[G.R. No. 154920. August 15, 2003]
RODNEY HEGERTY, petitioner, vs. THE HON. COURT OF APPEALS and ALLAN NASH, respondents.
D E C I S I O N
This petition seeks to annul and set aside the decision of the Court of Appeals in CA-G.R. SP No. 66680 of the Office of the City Prosecutor of Manila dismissing the complaint for estafa filed against petitioner Rodney Hegerty, as well as the resolution of the Secretary of Justice dismissing respondent Allan Nash’s appeal and denying his motion for reconsideration for having been filed out of time. which reversed the resolution
Respondent Allan Nash alleged that petitioner Rodney Hegerty, together with the deceased Don Judevine and James Studenski, invited him to invest in a foreign exchange scheme with a guaranteed return of 10.45% per annum on the money invested. From July 1992 to November 28, 1997, Nash invested a total of US$236,353.34.
Sometime in December 1997, Hegerty informed Nash that all his investments had been lost after he lent a portion of the investment to Swagman Hotels and Travel, Inc., of which he was a stockholder. Initially, Hegerty offered to return to Nash half of his total investment, but later on withdrew the offer.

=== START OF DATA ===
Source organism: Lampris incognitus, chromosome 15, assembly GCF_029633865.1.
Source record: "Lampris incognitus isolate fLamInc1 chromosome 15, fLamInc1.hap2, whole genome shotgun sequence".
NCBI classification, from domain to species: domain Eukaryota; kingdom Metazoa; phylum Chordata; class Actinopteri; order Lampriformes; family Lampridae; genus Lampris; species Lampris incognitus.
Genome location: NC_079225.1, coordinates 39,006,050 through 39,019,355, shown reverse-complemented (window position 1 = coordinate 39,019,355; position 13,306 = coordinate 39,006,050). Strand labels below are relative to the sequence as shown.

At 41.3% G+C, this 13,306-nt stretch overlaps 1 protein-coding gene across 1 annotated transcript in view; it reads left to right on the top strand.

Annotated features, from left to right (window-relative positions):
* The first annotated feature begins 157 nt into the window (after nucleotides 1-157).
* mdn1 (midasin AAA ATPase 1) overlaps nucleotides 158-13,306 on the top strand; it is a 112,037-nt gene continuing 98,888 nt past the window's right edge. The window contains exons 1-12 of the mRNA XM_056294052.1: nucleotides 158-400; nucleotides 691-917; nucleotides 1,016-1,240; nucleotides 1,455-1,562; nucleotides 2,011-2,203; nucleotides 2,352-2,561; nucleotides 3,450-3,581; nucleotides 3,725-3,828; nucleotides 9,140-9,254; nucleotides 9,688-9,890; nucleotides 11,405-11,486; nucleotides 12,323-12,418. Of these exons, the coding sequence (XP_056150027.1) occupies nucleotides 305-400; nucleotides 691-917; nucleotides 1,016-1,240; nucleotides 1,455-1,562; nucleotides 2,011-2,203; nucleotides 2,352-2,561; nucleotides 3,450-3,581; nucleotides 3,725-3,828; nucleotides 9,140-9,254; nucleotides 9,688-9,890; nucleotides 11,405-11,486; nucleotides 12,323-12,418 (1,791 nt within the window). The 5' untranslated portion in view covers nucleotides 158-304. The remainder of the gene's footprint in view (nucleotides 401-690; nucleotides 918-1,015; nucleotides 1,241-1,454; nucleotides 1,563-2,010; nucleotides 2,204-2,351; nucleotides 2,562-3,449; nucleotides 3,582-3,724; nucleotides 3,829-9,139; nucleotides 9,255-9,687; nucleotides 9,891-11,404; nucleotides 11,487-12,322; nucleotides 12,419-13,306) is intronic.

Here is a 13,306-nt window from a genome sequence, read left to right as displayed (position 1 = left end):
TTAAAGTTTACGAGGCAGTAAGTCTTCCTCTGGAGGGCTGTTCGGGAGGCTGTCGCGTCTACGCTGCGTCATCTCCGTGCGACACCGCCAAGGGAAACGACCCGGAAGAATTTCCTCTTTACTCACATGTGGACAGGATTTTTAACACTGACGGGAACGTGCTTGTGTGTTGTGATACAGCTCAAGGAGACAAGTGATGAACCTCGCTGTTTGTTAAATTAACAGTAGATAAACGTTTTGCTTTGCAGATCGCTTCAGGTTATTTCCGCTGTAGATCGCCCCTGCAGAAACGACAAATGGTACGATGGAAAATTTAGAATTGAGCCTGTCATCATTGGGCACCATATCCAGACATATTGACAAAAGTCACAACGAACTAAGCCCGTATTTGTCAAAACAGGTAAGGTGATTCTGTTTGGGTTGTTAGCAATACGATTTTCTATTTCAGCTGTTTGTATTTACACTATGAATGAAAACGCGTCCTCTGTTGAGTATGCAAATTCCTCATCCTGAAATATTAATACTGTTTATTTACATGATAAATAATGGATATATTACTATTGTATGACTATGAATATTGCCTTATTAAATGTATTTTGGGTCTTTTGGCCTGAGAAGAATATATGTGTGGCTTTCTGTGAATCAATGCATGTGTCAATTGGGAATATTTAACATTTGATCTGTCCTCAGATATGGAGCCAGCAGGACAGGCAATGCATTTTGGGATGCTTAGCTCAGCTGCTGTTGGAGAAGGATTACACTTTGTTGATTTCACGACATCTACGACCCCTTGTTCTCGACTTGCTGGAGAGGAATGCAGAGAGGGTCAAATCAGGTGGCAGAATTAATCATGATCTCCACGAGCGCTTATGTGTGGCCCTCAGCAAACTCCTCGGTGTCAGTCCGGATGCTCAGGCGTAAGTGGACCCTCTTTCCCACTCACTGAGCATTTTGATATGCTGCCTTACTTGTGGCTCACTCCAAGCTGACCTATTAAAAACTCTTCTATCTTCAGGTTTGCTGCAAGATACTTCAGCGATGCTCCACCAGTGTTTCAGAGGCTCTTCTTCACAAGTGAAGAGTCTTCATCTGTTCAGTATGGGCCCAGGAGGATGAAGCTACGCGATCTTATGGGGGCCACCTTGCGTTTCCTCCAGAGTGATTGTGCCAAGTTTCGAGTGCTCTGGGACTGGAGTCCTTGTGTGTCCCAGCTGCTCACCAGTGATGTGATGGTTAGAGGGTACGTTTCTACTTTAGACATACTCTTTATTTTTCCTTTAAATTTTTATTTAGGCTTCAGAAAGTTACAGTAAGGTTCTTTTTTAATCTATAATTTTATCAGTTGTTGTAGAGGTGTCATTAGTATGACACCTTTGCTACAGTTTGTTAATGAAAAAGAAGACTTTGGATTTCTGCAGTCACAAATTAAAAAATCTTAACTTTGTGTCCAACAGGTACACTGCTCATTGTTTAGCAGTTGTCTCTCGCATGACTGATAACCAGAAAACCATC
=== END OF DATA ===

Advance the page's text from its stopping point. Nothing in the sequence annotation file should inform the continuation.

After his demands were ignored, Nash filed a complaint-affidavit against Hegerty before the City Prosecutor of Manila for estafa under Article 315 (1) (b) of the Revised Penal Code.
For his part, Hegerty denied making any invitation to Nash to invest his money in any foreign exchange scheme. Neither did he divert any portion of such investment to the Swagman Group of Companies. He, however, admitted his acquaintance with Judevine and Studenski but denied that they were his business partners. He likewise disclaimed any knowledge of or participation in any of the receipts and cash vouchers presented by Nash supposedly as proofs of his investments.
The City Prosecutor dismissed the complaint for estafa against Hegerty for insufficiency of evidence. Upon receipt of a copy of the said resolution on June 16, 1999, counsel of Nash filed a motion for reconsideration. On May 8, 2000, Nash himself received a copy of the resolution denying the motion for reconsideration.
On May 19, 2000, Nash filed an appeal with the Department of Justice (DOJ), however, the same was dismissed for having been filed out of time. He filed a motion for reconsideration, which was denied again for having been filed beyond the reglementary period of ten (10) days.